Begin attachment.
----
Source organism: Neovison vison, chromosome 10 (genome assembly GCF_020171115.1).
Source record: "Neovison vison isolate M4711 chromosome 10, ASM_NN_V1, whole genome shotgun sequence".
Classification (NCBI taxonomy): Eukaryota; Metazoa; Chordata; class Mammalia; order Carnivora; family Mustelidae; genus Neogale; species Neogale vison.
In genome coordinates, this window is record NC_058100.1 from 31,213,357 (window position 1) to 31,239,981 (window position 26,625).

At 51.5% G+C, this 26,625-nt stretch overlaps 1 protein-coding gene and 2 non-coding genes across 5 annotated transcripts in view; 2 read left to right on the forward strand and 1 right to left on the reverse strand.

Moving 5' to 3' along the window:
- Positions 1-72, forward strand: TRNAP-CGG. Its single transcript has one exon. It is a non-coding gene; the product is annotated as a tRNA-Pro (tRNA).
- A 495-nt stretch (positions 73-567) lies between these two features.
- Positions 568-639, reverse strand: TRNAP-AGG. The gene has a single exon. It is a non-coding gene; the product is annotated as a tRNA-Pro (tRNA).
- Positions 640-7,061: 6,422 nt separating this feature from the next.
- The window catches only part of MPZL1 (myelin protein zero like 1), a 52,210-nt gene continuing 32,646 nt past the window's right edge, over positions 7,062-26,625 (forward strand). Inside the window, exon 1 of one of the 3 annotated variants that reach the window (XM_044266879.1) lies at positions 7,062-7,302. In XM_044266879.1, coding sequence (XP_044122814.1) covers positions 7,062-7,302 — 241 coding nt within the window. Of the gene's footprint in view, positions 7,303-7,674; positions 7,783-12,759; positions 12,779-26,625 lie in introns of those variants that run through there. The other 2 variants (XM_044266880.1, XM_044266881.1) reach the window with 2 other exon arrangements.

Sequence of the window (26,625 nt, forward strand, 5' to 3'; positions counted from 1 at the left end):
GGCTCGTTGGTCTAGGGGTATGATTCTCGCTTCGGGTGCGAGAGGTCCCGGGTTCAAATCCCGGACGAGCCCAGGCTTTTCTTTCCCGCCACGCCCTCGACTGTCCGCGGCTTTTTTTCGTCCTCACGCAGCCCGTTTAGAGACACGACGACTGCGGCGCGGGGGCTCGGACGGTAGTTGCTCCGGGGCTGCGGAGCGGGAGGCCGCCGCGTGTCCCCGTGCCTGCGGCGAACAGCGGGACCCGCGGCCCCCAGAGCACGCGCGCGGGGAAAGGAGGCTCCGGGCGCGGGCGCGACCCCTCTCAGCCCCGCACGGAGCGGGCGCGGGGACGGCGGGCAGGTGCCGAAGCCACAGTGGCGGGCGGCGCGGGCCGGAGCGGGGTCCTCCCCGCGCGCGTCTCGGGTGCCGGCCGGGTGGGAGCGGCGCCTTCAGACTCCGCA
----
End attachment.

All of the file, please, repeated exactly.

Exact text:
Source organism: Neovison vison, chromosome 10 (genome assembly GCF_020171115.1).
Source record: "Neovison vison isolate M4711 chromosome 10, ASM_NN_V1, whole genome shotgun sequence".
Classification (NCBI taxonomy): Eukaryota; Metazoa; Chordata; class Mammalia; order Carnivora; family Mustelidae; genus Neogale; species Neogale vison.
In genome coordinates, this window is record NC_058100.1 from 31,213,357 (window position 1) to 31,239,981 (window position 26,625).

At 51.5% G+C, this 26,625-nt stretch overlaps 1 protein-coding gene and 2 non-coding genes across 5 annotated transcripts in view; 2 read left to right on the forward strand and 1 right to left on the reverse strand.

Moving 5' to 3' along the window:
- Positions 1-72, forward strand: TRNAP-CGG. Its single transcript has one exon. It is a non-coding gene; the product is annotated as a tRNA-Pro (tRNA).
- A 495-nt stretch (positions 73-567) lies between these two features.
- Positions 568-639, reverse strand: TRNAP-AGG. The gene has a single exon. It is a non-coding gene; the product is annotated as a tRNA-Pro (tRNA).
- Positions 640-7,061: 6,422 nt separating this feature from the next.
- The window catches only part of MPZL1 (myelin protein zero like 1), a 52,210-nt gene continuing 32,646 nt past the window's right edge, over positions 7,062-26,625 (forward strand). Inside the window, exon 1 of one of the 3 annotated variants that reach the window (XM_044266879.1) lies at positions 7,062-7,302. In XM_044266879.1, coding sequence (XP_044122814.1) covers positions 7,062-7,302 — 241 coding nt within the window. Of the gene's footprint in view, positions 7,303-7,674; positions 7,783-12,759; positions 12,779-26,625 lie in introns of those variants that run through there. The other 2 variants (XM_044266880.1, XM_044266881.1) reach the window with 2 other exon arrangements.

Sequence of the window (26,625 nt, forward strand, 5' to 3'; positions counted from 1 at the left end):
GGCTCGTTGGTCTAGGGGTATGATTCTCGCTTCGGGTGCGAGAGGTCCCGGGTTCAAATCCCGGACGAGCCCAGGCTTTTCTTTCCCGCCACGCCCTCGACTGTCCGCGGCTTTTTTTCGTCCTCACGCAGCCCGTTTAGAGACACGACGACTGCGGCGCGGGGGCTCGGACGGTAGTTGCTCCGGGGCTGCGGAGCGGGAGGCCGCCGCGTGTCCCCGTGCCTGCGGCGAACAGCGGGACCCGCGGCCCCCAGAGCACGCGCGCGGGGAAAGGAGGCTCCGGGCGCGGGCGCGACCCCTCTCAGCCCCGCACGGAGCGGGCGCGGGGACGGCGGGCAGGTGCCGAAGCCACAGTGGCGGGCGGCGCGGGCCGGAGCGGGGTCCTCCCCGCGCGCGTCTCGGGTGCCGGCCGGGTGGGAGCGGCGCCTTCAGACTCCGCA